The Fresh Loaf

News & Information for Amateur Bakers and Artisan Bread Enthusiasts

Collapse instead of oven spring.. Help!

Segale's picture

Collapse instead of oven spring.. Help!

Hi everybody, thank you for the wonderful website!

I am a beginner at baking but I am getting good results with French breads and sourdough starters. A lot of room for improvement, but that is the good part: more baking to do..

There is one thing though that I get so awful that I don't know how to improve it: when I try "soft" loafs (eg. pan loaf, panettone), they rise nicely on both the first rise and after shaping, but they litterally collapse (and don't rise again) as soon as I put them in the oven. I thought the reason could be that I bake too late (when the loaf is risen too much) but I always followed the receipe also with respect to rising times/volumes.

Do you have explanation/suggestion?

Thank you and happy baking!

Sean McFarlane's picture
Sean McFarlane

Your original assumption about letting the loaves sit too long is correct.  The thing is, the times/volumes given by recipies are not always right.

As a general rule, you let dough double for bulk ferment, and then shape. After shaping you then let the bread proof.  The best way in my experience to test wether a loaf is ready to bake is the good old "finger poke" method.

This method is really simple, poke the loaf.  The degree of rebound or spring in the dough determins the readiness...the less spring the more proofed, as I get better i constantly push the limit of proofing my doughs.

One thing to remember about this test is, dont let a skin form on the dough or the test is almost useless, as a dry outer skin will not show you the actual readiness of the dough.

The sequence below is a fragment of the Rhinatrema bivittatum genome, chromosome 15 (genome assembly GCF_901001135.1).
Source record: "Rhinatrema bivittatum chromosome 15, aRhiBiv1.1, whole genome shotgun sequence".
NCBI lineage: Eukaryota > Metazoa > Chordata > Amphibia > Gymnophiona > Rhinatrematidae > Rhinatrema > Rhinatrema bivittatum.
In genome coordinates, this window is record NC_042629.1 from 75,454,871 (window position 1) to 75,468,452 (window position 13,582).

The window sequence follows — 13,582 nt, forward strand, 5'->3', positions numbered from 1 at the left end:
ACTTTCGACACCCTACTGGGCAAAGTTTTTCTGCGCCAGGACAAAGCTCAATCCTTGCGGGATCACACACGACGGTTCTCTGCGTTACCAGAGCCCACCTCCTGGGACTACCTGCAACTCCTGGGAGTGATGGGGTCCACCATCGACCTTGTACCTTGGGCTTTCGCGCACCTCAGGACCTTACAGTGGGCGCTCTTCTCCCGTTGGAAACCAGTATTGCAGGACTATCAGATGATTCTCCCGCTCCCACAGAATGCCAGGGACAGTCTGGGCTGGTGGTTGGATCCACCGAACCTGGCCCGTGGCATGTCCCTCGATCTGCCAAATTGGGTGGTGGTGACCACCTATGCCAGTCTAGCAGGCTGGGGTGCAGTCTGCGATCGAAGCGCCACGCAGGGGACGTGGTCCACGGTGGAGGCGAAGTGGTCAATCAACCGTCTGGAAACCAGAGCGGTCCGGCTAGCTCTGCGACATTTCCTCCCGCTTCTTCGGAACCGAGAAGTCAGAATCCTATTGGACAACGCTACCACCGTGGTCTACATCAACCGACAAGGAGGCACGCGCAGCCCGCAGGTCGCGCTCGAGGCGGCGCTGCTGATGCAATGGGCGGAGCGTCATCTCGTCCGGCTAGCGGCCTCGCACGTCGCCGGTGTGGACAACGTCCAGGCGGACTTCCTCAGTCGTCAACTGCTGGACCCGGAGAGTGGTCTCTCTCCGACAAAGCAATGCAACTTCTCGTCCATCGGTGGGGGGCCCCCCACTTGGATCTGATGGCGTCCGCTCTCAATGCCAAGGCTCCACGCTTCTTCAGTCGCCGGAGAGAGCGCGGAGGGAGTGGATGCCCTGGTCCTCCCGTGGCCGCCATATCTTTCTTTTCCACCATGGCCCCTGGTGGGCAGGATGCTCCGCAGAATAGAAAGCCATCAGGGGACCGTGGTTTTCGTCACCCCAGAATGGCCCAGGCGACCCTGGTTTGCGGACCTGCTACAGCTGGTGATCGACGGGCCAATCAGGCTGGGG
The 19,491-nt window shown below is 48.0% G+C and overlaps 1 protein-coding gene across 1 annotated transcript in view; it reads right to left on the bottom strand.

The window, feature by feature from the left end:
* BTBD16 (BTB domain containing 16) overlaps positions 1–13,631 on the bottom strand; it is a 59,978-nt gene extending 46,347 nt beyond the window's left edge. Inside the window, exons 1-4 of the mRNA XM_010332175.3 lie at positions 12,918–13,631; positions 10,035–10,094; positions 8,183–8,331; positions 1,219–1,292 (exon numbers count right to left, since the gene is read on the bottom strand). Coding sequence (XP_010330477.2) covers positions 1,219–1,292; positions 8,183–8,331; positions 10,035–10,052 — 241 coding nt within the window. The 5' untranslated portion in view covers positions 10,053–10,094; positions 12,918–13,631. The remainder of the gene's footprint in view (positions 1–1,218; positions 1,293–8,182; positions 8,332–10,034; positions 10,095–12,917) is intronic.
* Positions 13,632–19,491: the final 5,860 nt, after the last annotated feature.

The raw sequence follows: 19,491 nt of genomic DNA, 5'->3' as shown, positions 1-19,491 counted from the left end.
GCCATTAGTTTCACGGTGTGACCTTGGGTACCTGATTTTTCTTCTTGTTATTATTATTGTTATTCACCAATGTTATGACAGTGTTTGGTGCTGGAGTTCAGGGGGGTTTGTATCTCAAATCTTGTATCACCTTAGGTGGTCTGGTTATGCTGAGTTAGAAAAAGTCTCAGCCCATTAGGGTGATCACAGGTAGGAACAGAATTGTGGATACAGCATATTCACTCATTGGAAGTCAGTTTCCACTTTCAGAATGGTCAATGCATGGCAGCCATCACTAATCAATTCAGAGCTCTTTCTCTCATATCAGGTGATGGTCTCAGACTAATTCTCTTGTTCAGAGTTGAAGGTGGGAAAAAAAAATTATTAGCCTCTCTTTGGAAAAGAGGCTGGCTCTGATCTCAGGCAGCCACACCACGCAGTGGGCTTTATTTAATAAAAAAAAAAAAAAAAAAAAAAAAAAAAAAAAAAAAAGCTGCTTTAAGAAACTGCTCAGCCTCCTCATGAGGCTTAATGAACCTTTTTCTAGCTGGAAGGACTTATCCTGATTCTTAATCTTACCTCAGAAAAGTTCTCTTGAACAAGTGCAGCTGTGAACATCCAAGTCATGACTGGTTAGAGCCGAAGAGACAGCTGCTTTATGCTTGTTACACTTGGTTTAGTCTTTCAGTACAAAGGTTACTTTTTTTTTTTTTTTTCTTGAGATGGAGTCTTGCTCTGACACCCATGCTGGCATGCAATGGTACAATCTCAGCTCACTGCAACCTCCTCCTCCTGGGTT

Hope this helps.



dghdctr's picture

Go with what you see in front of you -- the touch test can work well.

Rising times in recipes are estimates at best.

-- Dan DiMuzio

Segale's picture

Thank you both! I will definitely be more critical and depart from rising and proffing times indicated in the recipes when needed.

In the meanwhile I am also realizing that development is the one thing I need to understand better and I have the feeling this step is also the one that is more likely to be underestimated by beginners. I think that all the other steps are either more intuitive or more easy to understand reading books and watching videos, while development is often not even mentioned. Plus, a begginer could be too concentrate in precisely following the receipe steps to really think about the important (yet, barely noticeable) things that are going on under the surface..

For me this website made the difference when it comes to theory, let's see if I can put it into practice!